Camellias are a versatile plant forming a naturally compact, upright oval shape.

A low maintenance small tree or shrub, camellias throw themselves into spellbinding bloom during the dull days of winter.

They are a real asset to any property offering uplifting colour and interest when there is little else happening in the garden.

They can be used to offer privacy, screening out neighbours, ugly fences or can make a great specimen in the garden or in pots. They are useful to provide a understory planting in shady areas under large trees. For a creative twist they can be trained and grown as an espalier or as a topiary.

Advertisement

The defining deep green leaves and generally tight form give structure in the garden all year round. The flowers come in a remarkable range, they may be single, double or semi double in form. Colours range from pink, red, white or mixtures of all three. There are a few yellowish and bluish-purple flowered varieties.

In Whanganui camellias generally grow very well with some wind and part shade protection. Camellias prefer soil that is well drained but moisture retentive and slightly acidic. Roots need a cool root run plus ample air in the soil while the slight acidity ensures that all the nutrients needed for healthy growth will be available.

The best soils range from good loam to sand well enriched with good quality organic compost. Clay soils though they are moisture retentive offer the least friendly conditions for camellia roots because the particles are so small and tightly packed that drainage is extremely slow and roots can remain saturated and suffocate from a lack of soil air causing death of the plant. This especially occurs on level clay sites.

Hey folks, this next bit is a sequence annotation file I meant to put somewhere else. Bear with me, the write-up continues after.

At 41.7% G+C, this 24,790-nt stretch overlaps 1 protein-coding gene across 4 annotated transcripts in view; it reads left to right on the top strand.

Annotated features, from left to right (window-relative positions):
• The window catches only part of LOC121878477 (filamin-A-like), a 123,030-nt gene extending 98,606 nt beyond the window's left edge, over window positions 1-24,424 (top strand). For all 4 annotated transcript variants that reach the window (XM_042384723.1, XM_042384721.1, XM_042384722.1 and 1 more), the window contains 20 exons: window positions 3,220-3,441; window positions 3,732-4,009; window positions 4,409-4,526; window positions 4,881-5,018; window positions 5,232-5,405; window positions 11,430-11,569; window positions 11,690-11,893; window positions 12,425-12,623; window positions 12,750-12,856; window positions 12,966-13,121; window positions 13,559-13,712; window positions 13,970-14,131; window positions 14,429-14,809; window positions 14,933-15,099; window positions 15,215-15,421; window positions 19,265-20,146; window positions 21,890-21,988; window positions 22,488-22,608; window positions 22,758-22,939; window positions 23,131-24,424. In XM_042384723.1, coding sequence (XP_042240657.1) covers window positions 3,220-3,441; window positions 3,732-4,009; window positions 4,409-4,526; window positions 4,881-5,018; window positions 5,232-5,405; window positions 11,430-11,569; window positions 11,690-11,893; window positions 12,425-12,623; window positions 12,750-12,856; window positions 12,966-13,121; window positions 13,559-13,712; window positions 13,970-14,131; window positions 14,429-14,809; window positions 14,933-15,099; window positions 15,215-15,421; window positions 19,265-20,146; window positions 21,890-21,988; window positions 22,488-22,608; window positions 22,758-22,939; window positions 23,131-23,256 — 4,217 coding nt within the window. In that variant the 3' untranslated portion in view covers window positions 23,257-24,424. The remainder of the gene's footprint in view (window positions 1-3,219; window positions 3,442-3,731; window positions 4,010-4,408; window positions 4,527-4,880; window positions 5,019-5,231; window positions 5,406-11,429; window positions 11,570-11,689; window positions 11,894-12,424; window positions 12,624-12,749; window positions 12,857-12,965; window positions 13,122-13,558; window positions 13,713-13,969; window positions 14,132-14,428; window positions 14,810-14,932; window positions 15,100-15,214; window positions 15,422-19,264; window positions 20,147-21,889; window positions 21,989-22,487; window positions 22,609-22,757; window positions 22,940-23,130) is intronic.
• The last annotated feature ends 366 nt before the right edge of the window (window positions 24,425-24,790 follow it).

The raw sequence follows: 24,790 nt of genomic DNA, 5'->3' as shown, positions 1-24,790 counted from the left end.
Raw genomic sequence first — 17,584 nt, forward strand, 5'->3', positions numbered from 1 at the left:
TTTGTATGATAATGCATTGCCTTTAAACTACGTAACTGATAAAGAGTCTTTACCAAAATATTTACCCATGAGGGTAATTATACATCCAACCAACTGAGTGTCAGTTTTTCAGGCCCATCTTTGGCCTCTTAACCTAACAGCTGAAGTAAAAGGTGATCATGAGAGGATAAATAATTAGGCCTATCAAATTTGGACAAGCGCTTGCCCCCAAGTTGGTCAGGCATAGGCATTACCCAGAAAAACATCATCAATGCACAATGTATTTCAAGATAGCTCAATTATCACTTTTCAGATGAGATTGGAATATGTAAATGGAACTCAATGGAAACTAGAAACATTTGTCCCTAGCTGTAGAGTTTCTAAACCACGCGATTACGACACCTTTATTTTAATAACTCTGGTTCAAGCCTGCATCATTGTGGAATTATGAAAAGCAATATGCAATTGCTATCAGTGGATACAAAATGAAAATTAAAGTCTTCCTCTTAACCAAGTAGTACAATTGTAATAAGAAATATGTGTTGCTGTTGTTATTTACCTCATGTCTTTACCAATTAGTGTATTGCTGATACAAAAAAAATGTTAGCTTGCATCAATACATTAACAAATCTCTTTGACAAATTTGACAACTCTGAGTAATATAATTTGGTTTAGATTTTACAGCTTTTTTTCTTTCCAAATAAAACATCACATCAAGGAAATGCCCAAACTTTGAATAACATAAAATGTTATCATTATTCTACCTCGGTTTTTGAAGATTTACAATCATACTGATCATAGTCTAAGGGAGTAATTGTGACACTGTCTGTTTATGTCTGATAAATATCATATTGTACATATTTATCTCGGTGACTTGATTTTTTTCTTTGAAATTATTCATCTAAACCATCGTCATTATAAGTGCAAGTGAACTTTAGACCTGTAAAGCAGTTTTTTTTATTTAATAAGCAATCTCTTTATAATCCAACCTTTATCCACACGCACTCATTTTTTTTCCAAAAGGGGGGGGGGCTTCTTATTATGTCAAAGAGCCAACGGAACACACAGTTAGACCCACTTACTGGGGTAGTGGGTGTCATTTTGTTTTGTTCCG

Clay soils on a slope or hillside can be more accommodating because drainage is down slope and the roots are less likely to be in prolonged saturation.

Basic Planting Guidelines
Sand and Loam Soils; the planting hole should be a little more than double the depth of the root ball and approximately three times as wide. To the soil that you remove from the planting hole, thoroughly mix in a roughly equal amount of organic compost or peat with slow release fertiliser tablets added. When you finish planting make a watering basin by forming a ridge of soil around the outside of the filled in hole. Add a mulch over the soil around the plant and just covering the top of the root ball. The watering basin ridge will help to keep the mulch in place.

Heavy Soils; if you have heavy soils here are three options for planting;

A) Use organic matter or compost to improve a broad shallow saucer shaped hole in the soil, plant the camellia high with the top of its root ball above the soil surface and mulch heavily. The elevated planting will allow better drainage of water from the root zone.

B) If you want to plant several camellias a good procedure is to create raised beds, filling the beds with a mixture of soil, good quality compost and free draining material such as pumice granules or sharp river sand that will be more to the roots liking.

Advertisement

C) Plant in Containers; they are one of the best plants for long-term residence in containers. Whether you want just one or two as accent plantings or a larger portable collection. Use a good quality potting mix such as 'Natural Bark Potting Mix' adding a slow release 'Acid Fertiliser', available from the garden centre.

Put enough into the container so that the top of the root ball is about 30mm below the rim of the container. Fill in around the roots with more potting mix firming by hand and water thoroughly until the water flows freely from the drainage holes.
Gareth Carter is General Manager of Springvale Garden Centre